Friday, March 4, 2016

Building bridges with Lord Ludgershall and The Duchess of Cambridge

Here follows a photographic record of a bridge being built over the river Dever.

It's a new one for me, as I normally undertake such tasks alone in the utmost secrecy as I like to take my time, minimise mistakes and anyway it's quite a satisfying task to undertake and such things should be savoured

This time, Lord Ludgershall has dodged his duties in the other place and travelled from the family seat daily (a cost unclaimed on parliamentary expenses) to assist me in my task and record events with his box brownie



With Ludgershall facetiously whistling Colonel Bogey, I began the task without paper plans, and a slight fug as to how I had pictured the bridge when placing the order for the wood a month ago. Banging the first few posts in from the repositioned old bridge seemed a good place to start, taking my time to make sure each post was straight as I will have to look at this bridge every day that I am employed to walk these banks.










The river is about four feet deep at this point with a gravel bottom ,and with a requirement for a hand rail,


the posts on the upstream side were ten feet long and banged straight into the gravel and then left for twenty four hours for the gravel to grip them and provide a sturdier feel.

Runners and bearings the next day, another steady job with the emphasis on getting things level, as all else after this is dressing,
a point lost on Lord Ludgershall who played Statler and Waldorf from the bank to my Fozzie Bear with repeated cries of "get on with it"






Ludgershall, always keen to discuss the issues of the day, briefly turned his back on bridge building when the conversation turned to Europe, he is no bridge builder and muttered something about some form of control of passage on one end of the bridge at this point,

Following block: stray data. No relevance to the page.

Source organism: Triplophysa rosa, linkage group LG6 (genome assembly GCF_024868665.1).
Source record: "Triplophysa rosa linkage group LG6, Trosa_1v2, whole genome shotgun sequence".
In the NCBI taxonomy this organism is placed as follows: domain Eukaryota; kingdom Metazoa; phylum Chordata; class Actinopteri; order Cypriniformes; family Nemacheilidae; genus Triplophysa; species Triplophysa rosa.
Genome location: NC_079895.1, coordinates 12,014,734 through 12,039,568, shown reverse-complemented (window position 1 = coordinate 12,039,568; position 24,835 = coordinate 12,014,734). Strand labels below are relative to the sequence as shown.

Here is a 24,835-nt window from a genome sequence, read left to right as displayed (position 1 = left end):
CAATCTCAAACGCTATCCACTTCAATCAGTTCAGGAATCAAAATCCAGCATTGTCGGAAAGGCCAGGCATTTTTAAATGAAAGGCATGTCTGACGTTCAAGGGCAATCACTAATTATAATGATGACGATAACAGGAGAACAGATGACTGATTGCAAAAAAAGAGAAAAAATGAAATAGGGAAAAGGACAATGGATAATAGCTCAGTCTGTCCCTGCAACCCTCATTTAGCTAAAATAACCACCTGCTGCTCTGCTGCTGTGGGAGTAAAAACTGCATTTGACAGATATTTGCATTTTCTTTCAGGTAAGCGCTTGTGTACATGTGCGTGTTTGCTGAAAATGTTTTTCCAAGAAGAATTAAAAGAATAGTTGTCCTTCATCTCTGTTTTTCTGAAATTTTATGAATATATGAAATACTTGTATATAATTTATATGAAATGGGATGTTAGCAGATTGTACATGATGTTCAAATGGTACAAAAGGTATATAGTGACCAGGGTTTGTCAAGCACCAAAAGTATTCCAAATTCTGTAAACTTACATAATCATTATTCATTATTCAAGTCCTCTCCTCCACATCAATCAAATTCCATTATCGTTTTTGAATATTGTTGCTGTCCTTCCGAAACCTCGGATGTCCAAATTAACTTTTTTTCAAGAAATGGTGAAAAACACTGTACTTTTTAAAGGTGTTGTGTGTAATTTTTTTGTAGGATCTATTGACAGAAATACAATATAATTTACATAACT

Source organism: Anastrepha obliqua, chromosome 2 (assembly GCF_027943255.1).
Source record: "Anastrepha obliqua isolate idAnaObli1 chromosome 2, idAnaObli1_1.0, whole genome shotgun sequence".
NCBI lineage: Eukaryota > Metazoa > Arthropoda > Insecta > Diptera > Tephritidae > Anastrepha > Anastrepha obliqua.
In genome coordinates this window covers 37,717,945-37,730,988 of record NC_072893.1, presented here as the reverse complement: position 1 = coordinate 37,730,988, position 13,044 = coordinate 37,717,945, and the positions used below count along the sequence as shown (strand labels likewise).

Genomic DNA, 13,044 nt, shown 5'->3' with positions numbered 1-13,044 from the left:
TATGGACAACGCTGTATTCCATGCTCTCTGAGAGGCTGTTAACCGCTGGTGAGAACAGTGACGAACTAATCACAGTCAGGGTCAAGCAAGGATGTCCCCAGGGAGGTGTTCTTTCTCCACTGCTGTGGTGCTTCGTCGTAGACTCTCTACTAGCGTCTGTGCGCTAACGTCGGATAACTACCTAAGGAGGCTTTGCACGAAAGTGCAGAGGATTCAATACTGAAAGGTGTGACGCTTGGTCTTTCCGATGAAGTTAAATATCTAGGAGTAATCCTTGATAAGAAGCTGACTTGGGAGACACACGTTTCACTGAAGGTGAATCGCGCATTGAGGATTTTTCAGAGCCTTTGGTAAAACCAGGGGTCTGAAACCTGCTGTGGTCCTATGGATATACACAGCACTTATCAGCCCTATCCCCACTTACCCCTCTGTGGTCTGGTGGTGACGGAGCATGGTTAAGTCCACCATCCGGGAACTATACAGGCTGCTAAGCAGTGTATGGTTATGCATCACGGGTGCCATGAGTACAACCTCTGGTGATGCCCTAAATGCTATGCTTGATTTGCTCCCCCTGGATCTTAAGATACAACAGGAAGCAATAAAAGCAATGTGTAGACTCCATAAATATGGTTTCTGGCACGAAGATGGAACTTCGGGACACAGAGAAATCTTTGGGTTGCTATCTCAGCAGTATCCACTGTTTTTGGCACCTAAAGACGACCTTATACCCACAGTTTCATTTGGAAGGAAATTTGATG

but when I jumped into the river to complete dangerous manoeuvres with a chainsaw (It is writ on the label of my hat purchased online that the skins of the aborted foetuses of karakul lambs used to construct my headgear in Tajikistan are woven with kevlar, and the accompanying glasses are constructed from the windscreen of a long defunct space shuttle, I am safe, and feel kinda healthy, but could someone invent some chainsaw trousers that will fit under neoprene waders)

His interest soon resumed to the task in hand.


Strings out for the deck, which can hide all manner of mistakes beneath,



In all weathers, but I will never complain about rain at this time of year.


and the slats are measured individually, cut and fixed.

The handrail is attached and sanded down and wire attached to the deck to provide traction for the most gripless of wellies.

The old bridge is hauled from its position,

and floated downstream to its temporary berth before the journey to its new home on the flight pond,

and then we were faced with the conundrum of who to open the bridge.




Norman Foster was busy, and Brunel was not answering his phone.

So Lord Ludgershall called in a few favours (and this is where an ermine coat pays) and within the hour the Duchess of Cambridge had abandoned her game of tennis and was preparing to cut the ribbon. She seemed to show great interest in the types of weed I pointed out to her and I like to think she understood the importance of ranunculus.

I must confess that I experienced a Will Carling, Princess Diana moment and was completely smitten (the lady who sleeps on my left will always have Tom Selleck and Peter Powell so I am exonerated)

At one point the Duchess got quite giggly and requested a ride on my tractor, at which point I thought - Hello,

but Lord Ludgershall's ribald tone turned her head and our moment was gone.


C'est la Vie (Robbie Nevil 1985)

but one of my better bridges,

thank you Lord for your assistance.






2 comments:

James Denison said...

Chris, that's a great job done and may I add, quite mad too! Although a very good taste in women :)

Josh gray said...

Nice to see the job finished Chris, hope all is well.